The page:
To determine whether the in vivo ubiquitylation observed was mainly associated with proteasome-mediated degradation, the experiments described above were also performed in the presence of the proteasomal inhibitor MG132. Treatment with MG132 increased both the ubiquitylation (Figure 2, upper right panels) and the total amount of the TRIM proteins tested (Figure 2, lower right panels). Interestingly, this treatment also increased decisively the ubiquitylation of TRIM27 and TRIM32 RING deletion mutants, suggesting that other E3 ligases are implicated in their ubiquitylation.
Thus these results indicate that the TRIM proteins tested act as RING-dependent ubiquitin E3 ligases.
TRIM proteins bind to UBE2 enzymes in vitro
To establish whether the UBE2-binding specificity is relevant in the TRIM ligase activity, we first confirmed the specific TRIM–UBE2 association using an MBP pull-down approach on a selection of TRIM and UBE2 proteins representative of the entire spectrum of interactions observed in the two-hybrid screening. In this assay, we chose TRIM1, 9, 11, 18, 27 and 32 for which we also tested the in vivo E3 ligase activity, and eight UBE2 enzymes (D1, D2, D3, E1, N, G2, L3 and L6). MBP-fused TRIM proteins or control MBP were expressed in E. coli and purified on amylose beads. MBP-fusions immobilized on the beads were incubated with HEK-293T crude lysates transiently expressing Myc/GFP–UBE2 proteins, and specific binding was revealed by immunoblotting (Figure 3A). UBE2D1, D2, D3, E1 and N were captured by TRIM1, 11, 18 and 32, confirming the interactions in yeast. Interestingly, TRIM27 binds only UBE2D1 and D3, but not the highly similar D2 which also showed a very weak interaction in yeast. TRIM9 only bound UBE2G2, confirming this highly unique interaction. As expected, no binding could be observed with UBE2L3 and L6, reflecting the specific nature of TRIM–UBE2 interactions (Figure 3A). MBP–TRIM32 and MBP–TRIM18 were also incubated with lysates of HEK-293T cells transiently transfected with UBE2N, V1 and V2. As observed already in yeast, TRIM32 also bound UBE2V1 and V2 in addition to UBE2N. As expected, TRIM18 bound UBE2N, but was unable to bind the UBE2V enzymes (Figure 3B).
Thus the specific interaction of the selected TRIM proteins with defined UBE2 enzymes observed in yeast was validated by in vitro binding analysis.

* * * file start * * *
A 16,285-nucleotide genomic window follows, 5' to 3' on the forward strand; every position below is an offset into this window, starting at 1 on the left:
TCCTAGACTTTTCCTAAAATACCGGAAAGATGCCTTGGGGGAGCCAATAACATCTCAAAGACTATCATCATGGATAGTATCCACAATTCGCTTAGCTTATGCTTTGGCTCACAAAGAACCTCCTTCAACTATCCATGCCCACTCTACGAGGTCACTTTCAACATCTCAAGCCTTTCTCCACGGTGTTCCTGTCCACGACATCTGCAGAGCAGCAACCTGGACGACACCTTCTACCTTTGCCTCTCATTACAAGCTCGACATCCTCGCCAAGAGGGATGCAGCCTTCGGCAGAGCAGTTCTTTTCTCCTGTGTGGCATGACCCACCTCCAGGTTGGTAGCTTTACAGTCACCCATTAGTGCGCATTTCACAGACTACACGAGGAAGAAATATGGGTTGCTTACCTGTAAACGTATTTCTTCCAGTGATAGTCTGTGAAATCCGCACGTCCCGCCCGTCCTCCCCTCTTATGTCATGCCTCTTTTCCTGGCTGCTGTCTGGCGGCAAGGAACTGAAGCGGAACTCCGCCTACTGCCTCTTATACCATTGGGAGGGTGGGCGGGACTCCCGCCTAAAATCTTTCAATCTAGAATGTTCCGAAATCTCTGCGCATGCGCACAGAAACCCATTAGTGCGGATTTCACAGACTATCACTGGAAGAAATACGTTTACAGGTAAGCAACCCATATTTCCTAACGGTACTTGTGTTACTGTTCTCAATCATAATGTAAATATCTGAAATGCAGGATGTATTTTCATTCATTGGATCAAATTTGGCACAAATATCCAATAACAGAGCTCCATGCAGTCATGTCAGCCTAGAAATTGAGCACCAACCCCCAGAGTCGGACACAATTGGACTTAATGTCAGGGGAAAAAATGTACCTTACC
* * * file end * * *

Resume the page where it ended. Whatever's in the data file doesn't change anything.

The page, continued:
TRIM proteins act as E3 in vitro in the presence of their cognate UBE2 enzymes
To establish that selective UBE2 binding by TRIM proteins is translated into functional ubiquitin ligase activity, we performed in vitro ubiquitylation assays. We tested the ability of the selected TRIM proteins to catalyse polyubiquitylation in vitro by means of the different UBE2 enzymes with which they interact. The above six MBP–TRIM proteins were incubated with ATP, ubiquitin and recombinant E1 and E2 enzymes. Immunoblot analysis of the reaction products using antibodies against ubiquitin revealed the presence of high-molecular-mass polyubiquitylated species (Figure 4). Polyubiquitylation was observed only when the recombinant MBP–TRIM protein was added to the reaction mixture (Figure 4A and see Supplementary Figure S2 at http://www.BiochemJ.org/bj/434/bj4340309add.htm). As the MBP–TRIM fusions are the only possible E3 enzymes in the reactions, these results prove further that these TRIM proteins function as E3 enzymes (Figure 4). The reactions were also analysed with antibodies against the MBP portion of the fusion protein, which showed that, in the majority of the cases, polyubiquitylated species are mainly represented by the MBP–TRIM proteins themselves and thus, in the absence of a specific substrate, auto-ubiquitylation is the predominant reaction catalysed (see Supplementary Figure S3 at http://www.BiochemJ.org/bj/434/bj4340309add.htm). Concomitantly, we also addressed the specific UBE2 usage in these reactions. The in vitro ubiquitylation assays were carried out in the presence of one of the following recombinant enzymes as the sole UBE2: D1, D2, D3, E1, N, J2, G2, L3 or L6. Figure 4(A) shows that incubation of MBP–TRIM1, 11, 18 and 32 in the presence of UBE2D1, D2, D3, E1 or N resulted in polyubiquitylation recapitulating the binding specificity observed in yeast and in MBP pull-down assays. Moreover, MBP–TRIM11 acted as E3 also in the presence of UBE2J2 that was not present in our original two-hybrid panel. As expected from the binding results, MBP–TRIM27 displayed specific E3 activity in the presence of UBE2D1 and D3, but not with the non-interacting D2. The remarkable binding specificity of MBP–TRIM9 for UBE2G2 was also manifest in the functional assay where E3 ligase activity was only observed when TRIM9 was incubated in the presence of UBE2G2. Consistently with the above results, the incubation of MBP–TRIM proteins in the reaction mixture containing UBE2L3 and L6 did not result in the formation of any polyubiquitylated species (Figure 4A).